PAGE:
11 Feb '17
6 Simple At Home Exercises to Help Keep You in Shape This Year
January. The time for new beginnings. It’s also a time to evaluate where we are in our life and what we want to accomplish in the coming year. Whether it’s eating better, reading more and watching Netflix less or becoming more financially responsible, January is the time to set goals and start making our goals everyday habits.
According to Statistic Brain, one of the most popular 2017 New Year’s resolutions is to exercise more often. We all know the benefits of exercise, but even short bursts of exercise/activity can help keep your confidence up and make you feel less tired or depressed.
With your busy daily schedule, it may seem impossible to make time to workout or hit the gym. But working out from home can have multiple benefits besides just staying in shape. You can exercise whenever you want, have better concentration during your routines to increase overall effectiveness, feel more comfortable, and save time and money.
Below are six simple at home exercises to help keep you in shape this winter and throughout the year.
1. Window Sill/Chair Dips
This is a great workout for your triceps. Using either a window sill or chair, this is an easy exercise you can do whether you’re at home or on the road. Start by sitting on the edge of a chair or window sill, with your hands next to your hips. Slide off the edge and bend your elbows 90 degrees while gripping the edges with your knuckles facing forward. Hold yourself up with your arms and keep your body close to the chair/sill. Lower your body for two full counts as your arms are supporting your weight, not your feet, and push yourself back up.
As one of the most basic and well-known exercises, the sit-up is still a great way to strengthen the abdominal muscles. Lie on your back, planting your feet about hip-distance apart with your knees bent. Place your hands behind your head with your elbows pointing outward. Begin to sit up by pulling your torso up, bending your hips and waist and stopping just before your torso hits your thighs. Then, slowly lower your torso back to the ground and return to your starting position. The key is to do the motion slowly in order to use and strengthen your muscles.
To help increase your core strength and tricep muscles, try a L-sit. Start by sitting on the floor with your legs straight in front of you. Lift yourself off of the ground with your arms and with your palms on the ground. Hold that position for 7-15 seconds or however long you can go. The key is to have your toes pointed, knees locked, your back straighten and your chest up and out—in order to get the most out of your L-sit.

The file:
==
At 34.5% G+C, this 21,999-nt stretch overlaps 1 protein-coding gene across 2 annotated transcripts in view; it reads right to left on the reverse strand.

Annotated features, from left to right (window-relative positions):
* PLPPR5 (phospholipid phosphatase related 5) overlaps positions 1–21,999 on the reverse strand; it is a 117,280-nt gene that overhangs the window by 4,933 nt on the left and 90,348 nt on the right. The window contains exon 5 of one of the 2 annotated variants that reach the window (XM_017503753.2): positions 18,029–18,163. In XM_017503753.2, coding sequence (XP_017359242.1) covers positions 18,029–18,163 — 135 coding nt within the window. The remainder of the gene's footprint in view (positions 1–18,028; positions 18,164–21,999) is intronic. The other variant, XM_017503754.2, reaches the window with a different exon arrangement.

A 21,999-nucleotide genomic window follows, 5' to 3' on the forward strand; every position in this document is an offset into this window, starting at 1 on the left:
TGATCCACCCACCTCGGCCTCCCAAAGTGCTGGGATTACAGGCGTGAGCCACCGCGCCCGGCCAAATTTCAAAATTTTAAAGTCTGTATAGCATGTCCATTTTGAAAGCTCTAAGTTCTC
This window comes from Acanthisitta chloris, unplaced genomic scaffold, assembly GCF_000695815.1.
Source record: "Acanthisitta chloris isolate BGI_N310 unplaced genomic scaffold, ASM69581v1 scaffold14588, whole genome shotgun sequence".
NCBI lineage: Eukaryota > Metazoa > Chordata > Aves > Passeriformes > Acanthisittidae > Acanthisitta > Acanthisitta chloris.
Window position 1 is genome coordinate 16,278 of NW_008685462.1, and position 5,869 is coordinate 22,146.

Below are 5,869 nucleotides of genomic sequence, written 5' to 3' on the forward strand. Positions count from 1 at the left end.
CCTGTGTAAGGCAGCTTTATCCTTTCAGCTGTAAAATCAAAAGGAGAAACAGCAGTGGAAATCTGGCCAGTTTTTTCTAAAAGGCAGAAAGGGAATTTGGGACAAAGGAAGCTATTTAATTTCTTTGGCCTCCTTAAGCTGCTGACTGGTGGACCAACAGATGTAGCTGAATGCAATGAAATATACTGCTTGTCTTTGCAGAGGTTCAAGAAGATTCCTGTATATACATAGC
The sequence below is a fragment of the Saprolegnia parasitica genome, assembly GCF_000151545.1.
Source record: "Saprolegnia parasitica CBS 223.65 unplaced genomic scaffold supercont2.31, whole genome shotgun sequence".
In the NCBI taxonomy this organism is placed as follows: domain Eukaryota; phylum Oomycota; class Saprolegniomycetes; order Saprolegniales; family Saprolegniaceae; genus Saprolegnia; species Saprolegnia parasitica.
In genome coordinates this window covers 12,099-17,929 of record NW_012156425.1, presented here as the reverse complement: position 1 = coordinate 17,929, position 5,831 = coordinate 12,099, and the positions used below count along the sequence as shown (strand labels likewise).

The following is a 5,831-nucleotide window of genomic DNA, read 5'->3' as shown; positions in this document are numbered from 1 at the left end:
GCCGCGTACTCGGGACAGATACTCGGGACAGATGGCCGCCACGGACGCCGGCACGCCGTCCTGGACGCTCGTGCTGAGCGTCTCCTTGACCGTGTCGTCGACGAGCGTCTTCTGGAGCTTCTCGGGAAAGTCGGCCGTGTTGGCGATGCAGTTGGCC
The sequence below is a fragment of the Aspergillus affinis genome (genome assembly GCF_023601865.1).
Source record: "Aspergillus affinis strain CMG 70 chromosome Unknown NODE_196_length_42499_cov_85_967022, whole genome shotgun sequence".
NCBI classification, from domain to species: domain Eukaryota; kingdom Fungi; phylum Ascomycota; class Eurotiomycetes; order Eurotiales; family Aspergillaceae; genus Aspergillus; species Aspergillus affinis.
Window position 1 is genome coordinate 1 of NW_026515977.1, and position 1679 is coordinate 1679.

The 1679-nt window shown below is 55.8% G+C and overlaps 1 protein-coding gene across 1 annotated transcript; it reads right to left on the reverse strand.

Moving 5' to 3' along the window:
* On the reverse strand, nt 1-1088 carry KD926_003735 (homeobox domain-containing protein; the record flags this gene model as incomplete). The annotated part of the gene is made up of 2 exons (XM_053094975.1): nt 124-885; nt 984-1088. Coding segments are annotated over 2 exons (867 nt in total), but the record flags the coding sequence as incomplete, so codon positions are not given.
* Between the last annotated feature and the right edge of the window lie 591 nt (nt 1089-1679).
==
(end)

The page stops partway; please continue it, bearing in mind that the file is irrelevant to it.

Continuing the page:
4. Pistol Squat
The pistol squat is one of the more challenging squats, in that it’s more taxing on your lower-body muscles, core, balance, strength and nervous system. Start in the standing position and raise one foot off the floor. Your back should be straight, with your knees and hips slightly bent. Slowly go down into a squat by flexing your hips and knees. As you squat, extend the raised leg forward and descend as far as you can go while keeping your balance and movement intact. Once you’re down, hold the position briefly and then slowly return to the starting position. Be sure to switch legs during your repetitions.
This exercise pushes your upper, lower and core muscles together which translates into better endurance, coordination and explosiveness. Begin by standing with your feet shoulder width apart. Then drop down into the squat position with your palms on the ground, push your hips back with your feet on the floor. Next, jump back with your feet so you’re in a push-up plank position with your chest touching the floor. Then return to the plank position by pushing up with your hands. Do a frog jump, that moves your legs towards your arms and then jump upward, ending in the standing position.
Last but not least, before and after your at home exercise routine, it’s important to properly stretch. Your muscles tighten while you exercise, so it’s important to stretch to relieve the tension. Furthermore, stretching leads to better posture, better blood flow and fewer bodily pains. Work to build a stretching routine that is suited to your individual needs.